How to make Paneer

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Paneer is an Indian non melting cheese. No matter what temperature you cook, it doesn’t melt so it can be fried or sauted and used in many curries and dishes.

Homemade paneer


  • 3 cups regular milk
  • 1 cup Half and half milk
  • Couple of tbsp. Vinegar


In a heavy bottomed pan(be sure to use deep pan), pour the milk, turning the heat to high. Stir the milk constantly to ensure milk does not stick to the bottom of the pan.
When the milk begins to boil, add vinegar.
You will notice that the milk begins to curdle. Once the entire milk curdles (this happens when you see the whey-water looks greenish) strain the chenna/cheese mixture by keeping a cheese cloth or sefa on a strainer.
Bring paneer into the center to squeeze out excess water.
Place the cheese cloth bundle in flat surface with possibly holes to drain out moisture and place another flat plate/cookie sheet or anything that works for you on top of the cheese cloth. Now place something heavy like a pile of books or a brick on the cookie sheet in a way that the weight is directly on the paneer cloth. This will press down the paneer.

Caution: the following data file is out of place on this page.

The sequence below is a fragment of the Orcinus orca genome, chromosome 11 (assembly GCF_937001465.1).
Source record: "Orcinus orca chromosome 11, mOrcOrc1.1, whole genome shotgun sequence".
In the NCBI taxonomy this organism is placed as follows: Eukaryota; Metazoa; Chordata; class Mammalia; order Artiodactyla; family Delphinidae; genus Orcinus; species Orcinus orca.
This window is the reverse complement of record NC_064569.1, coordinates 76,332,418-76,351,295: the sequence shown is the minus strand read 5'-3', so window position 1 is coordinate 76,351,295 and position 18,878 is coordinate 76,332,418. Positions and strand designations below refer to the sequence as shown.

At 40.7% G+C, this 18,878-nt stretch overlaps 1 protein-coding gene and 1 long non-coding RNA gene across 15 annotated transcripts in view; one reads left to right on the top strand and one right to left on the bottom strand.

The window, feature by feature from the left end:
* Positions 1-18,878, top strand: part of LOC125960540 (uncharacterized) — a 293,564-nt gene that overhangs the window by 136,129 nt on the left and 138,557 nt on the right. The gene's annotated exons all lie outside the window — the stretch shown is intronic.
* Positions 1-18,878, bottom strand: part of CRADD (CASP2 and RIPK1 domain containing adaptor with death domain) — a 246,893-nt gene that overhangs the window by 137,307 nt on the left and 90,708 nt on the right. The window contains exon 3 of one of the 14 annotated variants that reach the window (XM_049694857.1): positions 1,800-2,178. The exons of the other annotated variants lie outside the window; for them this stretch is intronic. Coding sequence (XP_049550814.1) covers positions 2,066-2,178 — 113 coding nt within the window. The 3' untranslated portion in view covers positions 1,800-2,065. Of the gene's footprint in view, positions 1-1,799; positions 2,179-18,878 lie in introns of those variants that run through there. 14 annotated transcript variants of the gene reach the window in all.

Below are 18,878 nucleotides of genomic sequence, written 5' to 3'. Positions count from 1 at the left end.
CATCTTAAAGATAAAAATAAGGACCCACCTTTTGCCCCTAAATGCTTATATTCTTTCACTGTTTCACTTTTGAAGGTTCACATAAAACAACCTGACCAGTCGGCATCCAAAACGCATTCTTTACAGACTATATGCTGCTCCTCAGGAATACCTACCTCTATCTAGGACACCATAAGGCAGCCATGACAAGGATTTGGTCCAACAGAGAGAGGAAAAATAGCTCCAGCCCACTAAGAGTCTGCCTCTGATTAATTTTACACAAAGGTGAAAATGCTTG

Let it sit under the weight for 2 to 3 hours.
Remove the paneer from the cloth. Now your paneer is ready.
Cut the paneer into desired shape.
Now if you want your paneer just like storebought, read following instruction to make your paneer smooth just like cheese
Once all the water is draned, grind the paneer into the grinder and grind slowly till you get smooth texture.
When paneer is smooth, take any square plastic box and place all the grended paneer into the box and put into the freezer for half an hour.
Take out box and cut into cubes, do not try to take out yet. Put it back into the freezer and after 45-60min., take out all the paneer from the box.
Store it in the refrigerator in an air tight container. A food grade container can make it stay for a week.
If not using in about 2-3 days then fry paneer little bit only and then freeze it.
Tips for making Paneer
•A softer version of this cheese can be substituted in some but not all recipes calling for farmer's cheese or ricotta.
•After frying paneer, throw fried paneer into the warm water. This process makes paneer more softer and take off excessive oil.
•You may end up adding more than 15 ml (1 Tbsp) of the acid before the curds separate from the whey.
•The more fat content in the milk, the better output. Paneer made from a high fat content milk will be tastier.
•If cheese cloth is not available, use a "babywindeln" instead.
•Paneer maker can be used to get the paneer cubes.
•Do not use old or spoiled milk to prepare the paneer.
•Zero fat or skim milk does not work out well with this method.
•Keep stirring the milk while it's becoming hot to prevent it from getting burnt at the bottom.


Hello! I am Bhavna. Born and raised in India but reside in the USA at present. I love to cook and share my family recipes with others.

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